Woes of Government Secondary Schools in KPK

For a couple of years, the KP government has been standardizing the textbooks, really appreciable, but the bottom line remains the same, there no refresher courses and training for teachers, which has led to another catastrophe, the untaught syllabus.

Rush through a local bazaar or make a one-by-one communication with a gathering in the front of a Jama Masjid after the Juma prayer or gossip with a person sitting across the table in a Chai hotel and asked a plane question, how the government schools are doing? As expected, you will get a negative response, ‘not better’.

The point is that why the public opinion regarding the public sector education is so undesirable? After all quality education is the fundamental right of the people which should be provided on the doorsteps in a social welfare state.

Let’s go through the miseries of the public sector schools in KP as now it is a provincial subject after the 18th amendment. There is a wide consensus among the educationists that the process of education is a triangle. The students, teachers, and parents are the wings of that very triangle. Any looseness or a poor coordination among the just mentioned wings of the triangle will, definitely, lead to inefficiency.

The ongoing meritocracy in the KP education department, especially, in the hiring of the educators, has brought a number of well educated, talented and learned youth to the public sector schools. But still, the ratio of new blood lacks behind the old and outdated teachers. The efforts and enthusiasm of the new teachers evaporate in an outdated and old-fashioned environment.

Thus the base of the educational triangle has prayed to the perplexities ineffective system. Let’s take the remaining arms of the triangle—students and their parents.

Roughly estimating, more than 95% of students of a government school keep a very low socio-economic background. It’s a common experience that educated parents bear educated children. A child from a well-to-do family has better genes compare to his /her poverty-stricken peer group. Today, it’s a talk of the town that the private sector schools are working well, notwithstanding of poor facilities. Here we should keep one thing on your mind that only those parents send their children to private schools who afford the expenses. The affordability of the parents means the parents are well-to-do which is connected, most probably, with more literate and aware parents. Unfortunately, the students in government sector schools keep poor and illiterate parent ship, Consequently, more dull in learning. The poor and illiterate parent ship causes also another misery, the lake of modern and scientific approach in guardianship and counseling of the children. Which leads to a low or even not-at-all coordination of parents with the teachers of their children. It’s my personal experience that my first entry into the education department was in 2015 as SST, since then, I never saw a father or a brother of any of my student who visited the school to ask about his children. Being the class teacher of a class I have been trying too many times to keep in touch with the guardians of the students. Either the cell phone numbers provided by students at the time of admission are wrong or powered off. In case of a rare successful attempt, the call ends with a not enough excuse made by the guardians to visit the school.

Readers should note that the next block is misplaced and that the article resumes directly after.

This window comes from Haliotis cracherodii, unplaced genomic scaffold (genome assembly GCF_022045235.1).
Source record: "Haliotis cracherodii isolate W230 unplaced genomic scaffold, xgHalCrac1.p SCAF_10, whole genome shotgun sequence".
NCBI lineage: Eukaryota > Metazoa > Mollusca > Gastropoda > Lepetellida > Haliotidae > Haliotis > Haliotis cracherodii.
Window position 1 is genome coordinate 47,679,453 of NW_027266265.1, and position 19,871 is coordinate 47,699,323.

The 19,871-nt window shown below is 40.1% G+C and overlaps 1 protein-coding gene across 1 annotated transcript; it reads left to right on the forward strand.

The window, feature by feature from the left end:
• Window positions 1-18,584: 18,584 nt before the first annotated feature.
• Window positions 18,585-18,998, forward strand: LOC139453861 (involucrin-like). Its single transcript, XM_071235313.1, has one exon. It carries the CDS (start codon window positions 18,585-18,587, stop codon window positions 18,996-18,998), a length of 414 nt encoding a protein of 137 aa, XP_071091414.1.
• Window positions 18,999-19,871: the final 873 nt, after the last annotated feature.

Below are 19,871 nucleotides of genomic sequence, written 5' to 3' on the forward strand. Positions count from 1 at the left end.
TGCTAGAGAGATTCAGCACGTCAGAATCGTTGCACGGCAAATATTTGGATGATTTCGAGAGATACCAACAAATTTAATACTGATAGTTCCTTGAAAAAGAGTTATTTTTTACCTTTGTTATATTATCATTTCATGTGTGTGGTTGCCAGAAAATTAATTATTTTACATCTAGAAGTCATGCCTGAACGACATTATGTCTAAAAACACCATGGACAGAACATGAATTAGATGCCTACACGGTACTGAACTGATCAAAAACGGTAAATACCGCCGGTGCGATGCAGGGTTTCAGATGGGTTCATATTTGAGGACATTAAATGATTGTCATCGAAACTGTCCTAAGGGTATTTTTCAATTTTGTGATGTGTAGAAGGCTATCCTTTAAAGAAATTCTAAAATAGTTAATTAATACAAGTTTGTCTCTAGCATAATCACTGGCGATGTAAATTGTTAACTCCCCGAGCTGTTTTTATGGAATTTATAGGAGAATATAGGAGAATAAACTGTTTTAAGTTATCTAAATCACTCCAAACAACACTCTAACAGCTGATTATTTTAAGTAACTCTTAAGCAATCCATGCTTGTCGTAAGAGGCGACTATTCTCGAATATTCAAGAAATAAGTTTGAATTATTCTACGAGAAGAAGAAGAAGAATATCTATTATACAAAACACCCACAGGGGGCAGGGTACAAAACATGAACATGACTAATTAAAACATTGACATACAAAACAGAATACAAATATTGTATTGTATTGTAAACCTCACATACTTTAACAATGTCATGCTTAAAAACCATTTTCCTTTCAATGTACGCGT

Government is the designer of the stated triangle. For the sake of rationality, put the two wings of the triangle aside for both these wings do not come under the direct domain of the government. Because they need long-term policies. But the base wing of the triangle—teacher, infrastructure and curriculum, is directly connected with government and education department.

Undoubtedly, the PTI government has done much in a meritocracy but still, a lot remains. As earlier stated that the ratio of new teachers to old teachers is meager. The management and high positions are still in the hands of old-fashioned officers.

Besides this, for a couple of years, the KP government has been standardizing the textbooks, really appreciable, but the bottom line remains the same, there no refresher courses and training for teachers, which has led to another catastrophe, the untaught syllabus.

Now, the  PTI is again in power, both in the province and in the center, it is a good opportunity and enough time to readdress these faults.


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Muhammad Nayab is a visionary leader in enterprise development and training with 15+ years of experience. As a serial entrepreneur, he has successfully led ventures in consulting, IT, and education. Nayab's passion lies in unlocking human potential, and he has trained over 4000 individuals in digital skills, leadership, communication, and conflict resolution. He is a trusted consultant to renowned organizations and the Founder/CEO of Qashqar Chitral. Muhammad Nayab is dedicated to empowering individuals and organizations, driving success, and making a lasting impact in the field of enterprise development and training.

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